Typical scenario: you have a Portal system (Java-based) and an ECC system (ABAP-based). You want your end users to access ECC content via Portal, without having a new authentication being required.


By reading SAP note 1257108 [Collective Note: Analyzing issues with Single Sign On (SSO)] you realize that there are several SSO possibilities. This blog will talk about the use of the SM50 logon trace to verify logon tickets (MYSAPSSO2 cookie) for SSO purposes.

Configuration made easy

In order to establish a trusted relationship between the Portal and the ECC system is quite easy.

In the ECC, all you need is execute transaction code STRUSTSSO2, import the certificate from the Portal into the Certificate List of the System PSE (usually used for SSO based on logon tickets) and adjust the ACL:

STRUSTSSO2.jpg

In the Portal, use the Netweaver Administrator tool to access the “Trusted Systems” application, in the “Configuration” tab. This will allow you to a) import the certificate from the ECC system or b) logon to the ECC system, so the Portal reads the certificate from the ECC:

Trusted Systems.jpg

Test made easy

How to test if the SSO is working? I used the Portal URL (http://<FQDN>:<port>/irj/portal) to create a new System (“System Administration” -> “System Landscape” path). There is a wizard to walk you through the steps.

Once I have the new system created, I just went to the “Content Administration” area and created a transaction iView, using the recently created system as the target. I called transaction SU01, just for testing purposes. The goal here is having a preview of the transaction, without the ECC asking for credentials.

Test: web browser side

I logged on to the Portal, using my Portal ID and password. I accessed, inside the “Portal Content” folder, the iView I have created. By right clicking on the node and clicking on “Preview”:

Portal - SU01 test.jpg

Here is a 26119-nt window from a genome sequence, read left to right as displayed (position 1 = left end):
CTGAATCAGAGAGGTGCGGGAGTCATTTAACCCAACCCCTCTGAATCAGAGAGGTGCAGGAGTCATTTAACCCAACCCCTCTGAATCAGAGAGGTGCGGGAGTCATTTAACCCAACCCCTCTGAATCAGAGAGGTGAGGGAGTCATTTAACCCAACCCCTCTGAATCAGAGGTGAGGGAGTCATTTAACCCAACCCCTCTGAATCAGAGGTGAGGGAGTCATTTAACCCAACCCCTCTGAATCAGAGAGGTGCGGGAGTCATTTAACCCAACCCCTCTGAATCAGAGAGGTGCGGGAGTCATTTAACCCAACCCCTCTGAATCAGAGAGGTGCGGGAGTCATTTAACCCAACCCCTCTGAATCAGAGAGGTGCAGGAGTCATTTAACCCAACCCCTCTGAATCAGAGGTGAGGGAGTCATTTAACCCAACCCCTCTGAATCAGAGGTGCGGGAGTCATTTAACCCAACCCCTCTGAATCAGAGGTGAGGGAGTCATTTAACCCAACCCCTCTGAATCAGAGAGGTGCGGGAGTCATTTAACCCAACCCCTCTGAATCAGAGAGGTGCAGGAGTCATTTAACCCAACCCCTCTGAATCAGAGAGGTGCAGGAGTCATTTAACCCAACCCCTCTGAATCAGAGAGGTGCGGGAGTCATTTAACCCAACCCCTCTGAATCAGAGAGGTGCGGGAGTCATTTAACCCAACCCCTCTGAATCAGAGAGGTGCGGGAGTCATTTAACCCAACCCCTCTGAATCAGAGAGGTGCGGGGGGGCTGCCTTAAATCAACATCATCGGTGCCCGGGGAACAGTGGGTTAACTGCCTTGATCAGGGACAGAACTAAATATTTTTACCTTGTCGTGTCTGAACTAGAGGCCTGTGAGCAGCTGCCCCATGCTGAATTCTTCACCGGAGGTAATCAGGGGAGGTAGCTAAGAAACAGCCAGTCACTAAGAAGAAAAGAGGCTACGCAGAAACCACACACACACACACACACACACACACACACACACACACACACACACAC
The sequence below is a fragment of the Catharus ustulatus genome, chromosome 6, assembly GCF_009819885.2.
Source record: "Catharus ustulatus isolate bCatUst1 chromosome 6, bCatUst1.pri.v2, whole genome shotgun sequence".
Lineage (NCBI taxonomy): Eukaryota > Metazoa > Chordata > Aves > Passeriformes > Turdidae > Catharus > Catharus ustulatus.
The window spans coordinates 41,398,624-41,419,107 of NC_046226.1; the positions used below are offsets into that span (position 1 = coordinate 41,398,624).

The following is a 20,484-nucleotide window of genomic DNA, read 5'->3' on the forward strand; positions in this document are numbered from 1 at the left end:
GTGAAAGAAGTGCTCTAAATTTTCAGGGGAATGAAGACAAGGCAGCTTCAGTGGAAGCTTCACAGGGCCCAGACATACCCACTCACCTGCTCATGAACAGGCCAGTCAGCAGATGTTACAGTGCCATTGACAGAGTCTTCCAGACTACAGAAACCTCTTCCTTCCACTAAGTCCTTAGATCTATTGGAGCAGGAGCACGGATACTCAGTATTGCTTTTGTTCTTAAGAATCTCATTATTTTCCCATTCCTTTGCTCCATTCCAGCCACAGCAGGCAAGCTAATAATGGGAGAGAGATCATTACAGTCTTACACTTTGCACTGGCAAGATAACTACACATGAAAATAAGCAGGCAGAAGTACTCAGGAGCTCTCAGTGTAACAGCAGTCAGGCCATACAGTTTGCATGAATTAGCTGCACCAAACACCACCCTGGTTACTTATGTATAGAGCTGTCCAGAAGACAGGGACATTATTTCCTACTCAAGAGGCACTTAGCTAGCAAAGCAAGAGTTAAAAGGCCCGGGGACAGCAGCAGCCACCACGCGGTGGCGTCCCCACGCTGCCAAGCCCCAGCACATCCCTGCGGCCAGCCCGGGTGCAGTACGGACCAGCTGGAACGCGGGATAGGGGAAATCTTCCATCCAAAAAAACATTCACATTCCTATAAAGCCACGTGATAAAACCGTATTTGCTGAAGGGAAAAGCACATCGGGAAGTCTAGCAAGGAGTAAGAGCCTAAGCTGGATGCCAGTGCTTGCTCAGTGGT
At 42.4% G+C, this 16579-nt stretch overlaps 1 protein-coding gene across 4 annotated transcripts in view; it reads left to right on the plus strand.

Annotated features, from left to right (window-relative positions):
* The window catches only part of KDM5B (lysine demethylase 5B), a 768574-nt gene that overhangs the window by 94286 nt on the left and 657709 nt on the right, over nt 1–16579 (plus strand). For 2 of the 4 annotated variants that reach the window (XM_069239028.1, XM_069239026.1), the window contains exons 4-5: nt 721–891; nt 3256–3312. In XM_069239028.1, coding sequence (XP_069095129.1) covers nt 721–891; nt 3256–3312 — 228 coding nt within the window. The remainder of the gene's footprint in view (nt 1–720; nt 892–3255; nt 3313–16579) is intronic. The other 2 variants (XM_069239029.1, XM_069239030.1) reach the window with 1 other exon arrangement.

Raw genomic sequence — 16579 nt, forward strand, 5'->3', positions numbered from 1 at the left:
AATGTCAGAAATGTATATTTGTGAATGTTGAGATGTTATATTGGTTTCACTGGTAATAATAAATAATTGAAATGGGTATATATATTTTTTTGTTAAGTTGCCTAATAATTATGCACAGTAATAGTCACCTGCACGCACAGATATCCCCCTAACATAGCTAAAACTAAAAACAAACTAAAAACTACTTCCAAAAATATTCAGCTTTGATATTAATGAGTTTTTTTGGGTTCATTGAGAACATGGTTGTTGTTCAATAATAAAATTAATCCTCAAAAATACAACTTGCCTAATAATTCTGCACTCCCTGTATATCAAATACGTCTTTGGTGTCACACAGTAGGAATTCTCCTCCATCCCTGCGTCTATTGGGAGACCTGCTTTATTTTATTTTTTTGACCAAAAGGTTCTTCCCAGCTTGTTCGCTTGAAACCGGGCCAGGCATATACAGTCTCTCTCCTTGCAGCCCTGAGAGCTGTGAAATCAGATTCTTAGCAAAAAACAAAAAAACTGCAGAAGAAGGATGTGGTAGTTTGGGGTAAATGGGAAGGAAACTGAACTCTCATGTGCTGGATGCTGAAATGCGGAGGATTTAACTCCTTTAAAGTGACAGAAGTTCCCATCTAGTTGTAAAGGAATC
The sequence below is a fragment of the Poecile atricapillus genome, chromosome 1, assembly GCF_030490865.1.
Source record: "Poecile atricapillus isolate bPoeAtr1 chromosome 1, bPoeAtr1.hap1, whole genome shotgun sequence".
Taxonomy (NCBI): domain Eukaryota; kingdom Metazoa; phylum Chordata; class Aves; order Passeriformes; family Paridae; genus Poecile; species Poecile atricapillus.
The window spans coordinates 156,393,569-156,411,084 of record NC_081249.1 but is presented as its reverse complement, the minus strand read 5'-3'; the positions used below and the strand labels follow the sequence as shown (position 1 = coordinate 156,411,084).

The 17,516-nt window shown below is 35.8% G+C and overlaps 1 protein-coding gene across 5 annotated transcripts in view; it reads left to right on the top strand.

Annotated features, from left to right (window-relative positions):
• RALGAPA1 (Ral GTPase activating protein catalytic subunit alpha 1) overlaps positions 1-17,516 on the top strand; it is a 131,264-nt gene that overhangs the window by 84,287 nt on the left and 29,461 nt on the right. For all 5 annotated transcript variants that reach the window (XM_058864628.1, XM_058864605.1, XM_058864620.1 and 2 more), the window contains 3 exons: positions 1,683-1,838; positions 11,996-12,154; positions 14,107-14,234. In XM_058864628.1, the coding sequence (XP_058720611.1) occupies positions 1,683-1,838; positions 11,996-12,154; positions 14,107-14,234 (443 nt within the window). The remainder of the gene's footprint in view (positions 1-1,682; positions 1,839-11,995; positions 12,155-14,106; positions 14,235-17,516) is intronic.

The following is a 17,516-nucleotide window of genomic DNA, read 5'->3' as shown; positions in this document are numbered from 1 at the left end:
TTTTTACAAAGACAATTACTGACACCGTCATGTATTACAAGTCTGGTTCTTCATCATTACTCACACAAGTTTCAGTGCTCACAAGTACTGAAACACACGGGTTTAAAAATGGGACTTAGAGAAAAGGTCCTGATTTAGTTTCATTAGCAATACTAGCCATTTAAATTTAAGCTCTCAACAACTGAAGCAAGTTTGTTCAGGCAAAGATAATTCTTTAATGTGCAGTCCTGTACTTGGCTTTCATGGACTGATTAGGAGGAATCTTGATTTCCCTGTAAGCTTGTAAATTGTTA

The transaction code SU01 was displayed:

Portal - SU01 test 02.jpg

While playing with the browser, I recorded the HTTP traffic using Fiddler tool. Inside the trace file, you should be able to find one cookie called MYSAPSSO2. It contains the actual logon ticket that will grant you access to the transaction code:

Fiddler test.jpg

You can also see that cookie SAPWP_active=1 was sent, telling the ECC that the Portal is active.

As you were able to see SU01 running, the SSO worked as expected. If, however, you were not able to see SU01 and you saw another cookie in the list: sap-ssolist, then you found a reason for the SSO failed. sap-ssolist is a cookie that can be decoded by a Base 64 parser: it will show you the system ID, the client number and the server name that does not accept logon tickets from the Portal you have used.

Test: ECC side, a.k.a. SM50 logon trace

While the web browser test was being executed, the SM50 logon trace was also recorded, by following the steps from my first blog on logon trace.

These are the entries recorded in dev_w2, related to this test:


“…

N DoW MoY dd hh:mm:ss yyyy

N  dy_signi_ext: LOGON TICKET logon (client ccc)

N  mySAPUnwrapTicket: was called.

N  HmskiFindTicketInCache: Trying to find logon ticket in ticket cache.

N  HmskiFindTicketInCache: Try to find ticket with cache key: ccc:ZZZZZZZZZZZZZZZZZZZZZZZZZZZZZ .

N  HmskiFindTicketInCache: Couldn’t find ticket in ticket cache.

N  mySAP: Got the following SSF Params:

N         DN      =CN=XXX

N         EncrAlg =DES-CBC

N         Format  =PKCS7

N         Toolkit =SAPSECULIB